Here are a few things I know to be true: Split pea soup is never going to win the winter soup Olympics. Its signature hue of mushy pea green will never be prized as fashionable by anyone but the unfashionable likes of me. If you know people who stand up and cheer when they hear that it’s a split pea soup for dinner kind of evening, you know amazing, rare unicorn people I would like to have over for dinner more often. It could be argued that split pea soup doesn’t help its cause by its, ahem, mushy texture that usually solidifies into a brick in a fridge overnight, which is why it surprised me as much as it did that when I mentioned making it — along with this black bread — in this food diary I kept for Grub Street last week, so many people asked me for the recipe.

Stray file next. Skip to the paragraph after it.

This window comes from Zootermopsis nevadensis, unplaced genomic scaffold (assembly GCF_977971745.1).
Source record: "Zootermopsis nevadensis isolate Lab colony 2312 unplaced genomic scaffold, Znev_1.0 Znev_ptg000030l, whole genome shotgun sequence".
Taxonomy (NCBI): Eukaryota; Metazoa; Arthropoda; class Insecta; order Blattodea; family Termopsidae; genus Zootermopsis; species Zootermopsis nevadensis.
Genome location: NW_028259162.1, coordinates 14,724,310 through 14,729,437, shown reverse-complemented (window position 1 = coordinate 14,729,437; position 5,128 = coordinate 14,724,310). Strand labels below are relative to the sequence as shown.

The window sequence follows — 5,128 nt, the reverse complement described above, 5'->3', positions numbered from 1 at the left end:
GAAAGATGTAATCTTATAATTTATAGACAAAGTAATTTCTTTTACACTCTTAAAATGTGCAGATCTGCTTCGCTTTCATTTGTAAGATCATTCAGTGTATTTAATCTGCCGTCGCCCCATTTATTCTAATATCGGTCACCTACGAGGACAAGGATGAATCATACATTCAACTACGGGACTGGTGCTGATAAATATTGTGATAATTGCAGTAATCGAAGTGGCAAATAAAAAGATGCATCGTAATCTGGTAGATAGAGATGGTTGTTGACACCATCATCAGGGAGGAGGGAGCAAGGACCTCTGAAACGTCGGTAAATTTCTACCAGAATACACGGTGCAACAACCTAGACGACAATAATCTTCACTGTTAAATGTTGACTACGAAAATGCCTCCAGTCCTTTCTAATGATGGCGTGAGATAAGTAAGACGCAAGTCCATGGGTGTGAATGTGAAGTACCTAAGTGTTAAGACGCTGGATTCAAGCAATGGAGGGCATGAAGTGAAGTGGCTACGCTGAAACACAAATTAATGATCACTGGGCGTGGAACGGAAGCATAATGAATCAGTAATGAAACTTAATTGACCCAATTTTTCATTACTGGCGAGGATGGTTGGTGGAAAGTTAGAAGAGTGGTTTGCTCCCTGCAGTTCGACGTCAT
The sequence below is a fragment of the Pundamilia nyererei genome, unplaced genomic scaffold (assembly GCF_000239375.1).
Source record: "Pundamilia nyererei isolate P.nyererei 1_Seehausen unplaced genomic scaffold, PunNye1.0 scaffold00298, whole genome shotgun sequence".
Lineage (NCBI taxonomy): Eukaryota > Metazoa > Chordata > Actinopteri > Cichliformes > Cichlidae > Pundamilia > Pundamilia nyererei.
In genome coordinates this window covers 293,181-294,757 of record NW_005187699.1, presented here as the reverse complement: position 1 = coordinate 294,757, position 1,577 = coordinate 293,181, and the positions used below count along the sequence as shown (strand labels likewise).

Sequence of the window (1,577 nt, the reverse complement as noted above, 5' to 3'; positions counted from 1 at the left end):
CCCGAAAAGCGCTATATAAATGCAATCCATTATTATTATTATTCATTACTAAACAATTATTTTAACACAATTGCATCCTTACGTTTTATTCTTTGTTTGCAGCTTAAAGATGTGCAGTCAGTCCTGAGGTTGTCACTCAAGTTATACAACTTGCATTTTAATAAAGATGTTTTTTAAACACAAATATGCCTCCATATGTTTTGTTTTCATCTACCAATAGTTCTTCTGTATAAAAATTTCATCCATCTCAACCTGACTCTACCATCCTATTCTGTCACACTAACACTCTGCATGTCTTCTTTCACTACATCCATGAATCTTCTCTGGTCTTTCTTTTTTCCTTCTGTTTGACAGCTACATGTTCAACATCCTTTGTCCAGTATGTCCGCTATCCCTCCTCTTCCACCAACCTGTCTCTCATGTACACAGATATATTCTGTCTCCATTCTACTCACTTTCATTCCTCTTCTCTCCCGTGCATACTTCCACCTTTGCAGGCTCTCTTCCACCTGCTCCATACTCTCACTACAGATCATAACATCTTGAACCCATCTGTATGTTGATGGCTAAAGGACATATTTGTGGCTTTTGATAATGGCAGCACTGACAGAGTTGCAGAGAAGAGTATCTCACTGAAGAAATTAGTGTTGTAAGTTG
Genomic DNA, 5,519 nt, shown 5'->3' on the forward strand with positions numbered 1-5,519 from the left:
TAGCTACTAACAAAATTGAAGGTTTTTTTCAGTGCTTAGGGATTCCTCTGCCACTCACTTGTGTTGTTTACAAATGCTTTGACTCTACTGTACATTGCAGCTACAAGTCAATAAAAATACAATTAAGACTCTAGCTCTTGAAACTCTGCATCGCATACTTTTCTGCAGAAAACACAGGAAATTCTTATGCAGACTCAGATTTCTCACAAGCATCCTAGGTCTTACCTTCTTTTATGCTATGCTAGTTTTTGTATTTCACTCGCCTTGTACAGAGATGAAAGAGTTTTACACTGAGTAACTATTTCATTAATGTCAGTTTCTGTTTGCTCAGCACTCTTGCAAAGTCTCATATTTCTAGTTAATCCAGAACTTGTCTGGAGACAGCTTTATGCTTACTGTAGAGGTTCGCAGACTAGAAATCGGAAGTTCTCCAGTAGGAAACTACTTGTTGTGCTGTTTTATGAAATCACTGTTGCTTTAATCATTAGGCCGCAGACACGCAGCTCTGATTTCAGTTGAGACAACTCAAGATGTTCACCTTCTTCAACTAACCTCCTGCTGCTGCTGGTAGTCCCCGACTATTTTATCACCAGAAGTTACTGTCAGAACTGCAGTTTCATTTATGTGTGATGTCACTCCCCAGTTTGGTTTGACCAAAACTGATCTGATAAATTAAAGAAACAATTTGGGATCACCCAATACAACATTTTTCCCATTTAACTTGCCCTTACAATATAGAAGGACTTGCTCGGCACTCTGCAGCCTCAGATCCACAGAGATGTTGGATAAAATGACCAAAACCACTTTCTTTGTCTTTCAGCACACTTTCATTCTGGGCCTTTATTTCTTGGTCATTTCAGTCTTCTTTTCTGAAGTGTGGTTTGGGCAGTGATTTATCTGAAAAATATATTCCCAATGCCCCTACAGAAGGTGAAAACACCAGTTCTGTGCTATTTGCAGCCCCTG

I had been eating split pea soup for at least half my life before I realized it was not traditionally a vegetarian soup. Growing up, my mom made it from, well, tubes from the grocery store that included the dried peas and a seasoning packet I thought the results were above reproach. The fact that it was usually from Manischewitz probably could have explained the absence of ham hocks, but I don’t like to jump to conclusions or anything.